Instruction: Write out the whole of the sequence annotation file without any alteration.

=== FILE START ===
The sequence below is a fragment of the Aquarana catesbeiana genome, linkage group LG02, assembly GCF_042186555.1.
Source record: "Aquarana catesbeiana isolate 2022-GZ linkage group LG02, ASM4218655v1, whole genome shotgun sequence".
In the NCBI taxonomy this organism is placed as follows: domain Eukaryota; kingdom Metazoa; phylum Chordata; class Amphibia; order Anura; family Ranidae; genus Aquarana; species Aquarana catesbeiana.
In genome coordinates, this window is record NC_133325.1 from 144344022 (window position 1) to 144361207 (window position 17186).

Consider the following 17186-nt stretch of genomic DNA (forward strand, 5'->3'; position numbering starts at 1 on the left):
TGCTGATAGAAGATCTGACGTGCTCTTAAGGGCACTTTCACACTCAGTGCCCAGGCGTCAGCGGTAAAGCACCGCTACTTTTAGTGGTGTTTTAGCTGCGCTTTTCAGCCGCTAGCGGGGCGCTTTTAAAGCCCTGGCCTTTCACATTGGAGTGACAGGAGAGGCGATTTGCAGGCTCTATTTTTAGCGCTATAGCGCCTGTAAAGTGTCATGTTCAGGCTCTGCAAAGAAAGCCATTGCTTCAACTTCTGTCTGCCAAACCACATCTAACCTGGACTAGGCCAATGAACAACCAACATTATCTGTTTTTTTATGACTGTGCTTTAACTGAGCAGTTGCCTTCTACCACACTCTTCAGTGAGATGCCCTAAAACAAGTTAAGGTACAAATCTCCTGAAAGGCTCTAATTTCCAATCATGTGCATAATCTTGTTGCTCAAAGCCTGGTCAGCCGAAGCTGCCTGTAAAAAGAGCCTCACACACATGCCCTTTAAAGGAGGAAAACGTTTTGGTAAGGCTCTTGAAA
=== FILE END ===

The sequence below is a fragment of the Aquarana catesbeiana genome, linkage group LG02, assembly GCF_042186555.1.
Source record: "Aquarana catesbeiana isolate 2022-GZ linkage group LG02, ASM4218655v1, whole genome shotgun sequence".
In the NCBI taxonomy this organism is placed as follows: domain Eukaryota; kingdom Metazoa; phylum Chordata; class Amphibia; order Anura; family Ranidae; genus Aquarana; species Aquarana catesbeiana.
In genome coordinates, this window is record NC_133325.1 from 144344022 (window position 1) to 144361207 (window position 17186).

Consider the following 17186-nt stretch of genomic DNA (forward strand, 5'->3'; position numbering starts at 1 on the left):
TGCTGATAGAAGATCTGACGTGCTCTTAAGGGCACTTTCACACTCAGTGCCCAGGCGTCAGCGGTAAAGCACCGCTACTTTTAGTGGTGTTTTAGCTGCGCTTTTCAGCCGCTAGCGGGGCGCTTTTAAAGCCCTGGCCTTTCACATTGGAGTGACAGGAGAGGCGATTTGCAGGCTCTATTTTTAGCGCTATAGCGCCTGTAAAGTGTCATGTTCAGGCTCTGCAAAGAAAGCCATTGCTTCAACTTCTGTCTGCCAAACCACATCTAACCTGGACTAGGCCAATGAACAACCAACATTATCTGTTTTTTTATGACTGTGCTTTAACTGAGCAGTTGCCTTCTACCACACTCTTCAGTGAGATGCCCTAAAACAAGTTAAGGTACAAATCTCCTGAAAGGCTCTAATTTCCAATCATGTGCATAATCTTGTTGCTCAAAGCCTGGTCAGCCGAAGCTGCCTGTAAAAAGAGCCTCACACACATGCCCTTTAAAGGAGGAAAACGTTTTGGTAAGGCTCTTGAAA